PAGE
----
Every year around Saint Patrick’s Day, I find myself reminiscing about my first trip to Ireland when I was in college. It was a memorable experience as I was captivated by the Irish people, culture, natural beauty, music and ... whiskey.
My interest in Irish whiskey formed during a visit to the Old Jameson Distillery in Dublin. The Jameson I had was better than any other whiskey I’d had before, but the overall experience of visiting the distillery had the lasting impact. The guides were exceptionally friendly, the tour was educational and I tasted Jameson against several other whiskeys and received a certificate proclaiming me a “Certified Irish Whiskey Taste Tester.” Jameson quickly became my drink of choice after this trip. Over time, I have started to appreciate other quality whiskeys, but I still remain a very loyal Jameson consumer. My loyalty is entirely due to the exceptional customer experience Jameson provided during my first interaction with the brand.
My story illustrates the power that a first impression can have on long-term customer loyalty. In my last blog, I discussed some tactics to improve Net Promoter Scores that were geared toward existing customers. But a new customer represents an opportunity to introduce your product, service or brand through a formative initial experience and, in turn, establish a new promoter and drive long-term loyalty and advocacy.
A study ZS recently conducted for an online retailer revealed that new customers who experienced a problem with a purchase in their first three months had a 60-point lower NPS than new customers with a problem-free initial three months. For customers with at least three months of tenure, the NPS impact of a bad experience was 18 points, far less pronounced than the new customer impact. Additionally, longer-tenured customers who reported multiple problems still had a higher NPS than new customers who reported just a single bad experience in their first three months. These longer-term customers were likely to be more forgiving of issues that occurred later in their relationship with the retailer because of a great initial experience.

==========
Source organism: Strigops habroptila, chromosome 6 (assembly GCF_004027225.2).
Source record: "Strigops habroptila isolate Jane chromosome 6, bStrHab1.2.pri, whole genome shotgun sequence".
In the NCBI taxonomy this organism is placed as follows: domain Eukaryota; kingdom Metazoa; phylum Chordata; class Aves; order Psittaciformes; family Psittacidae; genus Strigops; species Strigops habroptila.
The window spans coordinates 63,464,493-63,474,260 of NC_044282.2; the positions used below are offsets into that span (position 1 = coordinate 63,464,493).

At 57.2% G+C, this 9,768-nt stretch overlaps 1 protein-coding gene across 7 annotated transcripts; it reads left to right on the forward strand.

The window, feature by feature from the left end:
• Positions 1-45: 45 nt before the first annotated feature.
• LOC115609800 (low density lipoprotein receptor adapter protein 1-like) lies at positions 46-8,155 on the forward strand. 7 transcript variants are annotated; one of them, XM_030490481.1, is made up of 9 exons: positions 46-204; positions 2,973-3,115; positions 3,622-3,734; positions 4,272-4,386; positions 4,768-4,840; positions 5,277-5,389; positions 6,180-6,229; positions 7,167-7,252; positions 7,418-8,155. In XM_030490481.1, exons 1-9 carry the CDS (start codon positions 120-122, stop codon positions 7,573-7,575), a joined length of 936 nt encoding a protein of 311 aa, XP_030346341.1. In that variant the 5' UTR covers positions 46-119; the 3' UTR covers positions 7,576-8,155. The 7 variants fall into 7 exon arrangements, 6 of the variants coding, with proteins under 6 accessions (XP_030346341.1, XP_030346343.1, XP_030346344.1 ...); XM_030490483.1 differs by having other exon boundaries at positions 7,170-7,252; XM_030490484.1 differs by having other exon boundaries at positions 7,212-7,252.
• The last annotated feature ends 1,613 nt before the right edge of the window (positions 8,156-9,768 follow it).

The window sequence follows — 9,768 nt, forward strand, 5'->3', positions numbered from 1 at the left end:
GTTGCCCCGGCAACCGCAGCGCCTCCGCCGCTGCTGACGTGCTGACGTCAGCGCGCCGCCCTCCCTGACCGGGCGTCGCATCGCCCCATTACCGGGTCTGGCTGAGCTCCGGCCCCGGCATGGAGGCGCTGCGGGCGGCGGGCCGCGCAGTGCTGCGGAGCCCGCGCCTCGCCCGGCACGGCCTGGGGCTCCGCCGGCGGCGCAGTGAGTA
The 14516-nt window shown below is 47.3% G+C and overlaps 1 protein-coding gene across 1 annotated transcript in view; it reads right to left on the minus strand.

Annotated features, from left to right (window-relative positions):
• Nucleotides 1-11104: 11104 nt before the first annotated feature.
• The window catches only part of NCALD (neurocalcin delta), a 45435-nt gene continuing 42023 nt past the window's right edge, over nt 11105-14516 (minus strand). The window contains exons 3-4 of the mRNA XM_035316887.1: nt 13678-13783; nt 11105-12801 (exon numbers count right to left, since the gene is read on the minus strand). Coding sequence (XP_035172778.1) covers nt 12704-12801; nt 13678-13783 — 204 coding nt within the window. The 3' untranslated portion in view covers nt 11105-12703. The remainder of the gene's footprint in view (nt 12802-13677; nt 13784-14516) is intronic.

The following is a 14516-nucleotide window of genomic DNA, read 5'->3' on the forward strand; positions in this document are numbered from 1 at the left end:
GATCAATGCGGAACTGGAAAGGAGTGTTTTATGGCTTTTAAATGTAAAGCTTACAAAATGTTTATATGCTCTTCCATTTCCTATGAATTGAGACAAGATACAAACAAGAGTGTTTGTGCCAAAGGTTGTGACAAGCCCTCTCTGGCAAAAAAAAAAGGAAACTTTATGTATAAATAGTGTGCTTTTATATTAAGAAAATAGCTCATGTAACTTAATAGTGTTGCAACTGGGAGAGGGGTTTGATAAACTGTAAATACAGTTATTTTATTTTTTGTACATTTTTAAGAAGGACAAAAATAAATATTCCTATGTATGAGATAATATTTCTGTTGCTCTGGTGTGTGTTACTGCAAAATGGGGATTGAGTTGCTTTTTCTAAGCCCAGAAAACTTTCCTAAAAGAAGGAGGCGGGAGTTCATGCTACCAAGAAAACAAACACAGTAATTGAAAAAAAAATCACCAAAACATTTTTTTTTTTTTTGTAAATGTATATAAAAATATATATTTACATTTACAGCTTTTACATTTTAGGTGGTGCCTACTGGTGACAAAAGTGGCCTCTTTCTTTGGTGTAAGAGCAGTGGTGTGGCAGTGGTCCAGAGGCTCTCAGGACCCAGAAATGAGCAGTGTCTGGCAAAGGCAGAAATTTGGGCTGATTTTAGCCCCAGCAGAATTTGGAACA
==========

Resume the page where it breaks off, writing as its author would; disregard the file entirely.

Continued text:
Due to the pronounced impact initial experiences can have on customer perception, new customers should be a priority segment of your Voice of Customer program. When measuring new customer perception, key factors to understand are:
1. Drivers of new customer satisfaction
2. Time required to build a bank of goodwill
For me with Jameson, an exceptional tour during my first experience was enough to make me a loyal customer. For the retailer I referenced, having problem-free transactions was the key driver and three months was a sufficient time frame.
For most companies in the tech industry, new customer loyalty won’t be as simple as a gimmicky certificate or delivering a perfect first three months. Determining what is required to turn your new customers into loyal advocates can be achieved by engaging with your new customers through a variety of methods, notably these three:
1. Asking: Put mechanisms in place to gather feedback from your new customers immediately after their first interaction with your company and if possible before their first purchase.
2. Observing: Use tools such as social-media monitoring and Web usage analysis to gather unsolicited feedback from new customers.
3. Participating: Create low-risk trial or demo programs for new customers that allow them to try your products or services before making a commitment.
Integrated feedback methods should be used to drive improvements in your new customer’s experience. This requires investment of time and effort, but the long-term payoff can be substantial.
On that note, I am off to commemorate Saint Patrick’s Day … with a glass, of course, of Jameson.
About the Author
Raj Sivasubramanian is a Consultant in ZS Associates' San Mateo office. Raj, a core member of ZS's High Tech Practice, focuses primarily on working with clients to develop their customer insights capabilities. Raj holds a B.S. in Electrical Engineering from Georgia Tech and an M.B.A. from the Haas School of Business at the University of California at Berkeley.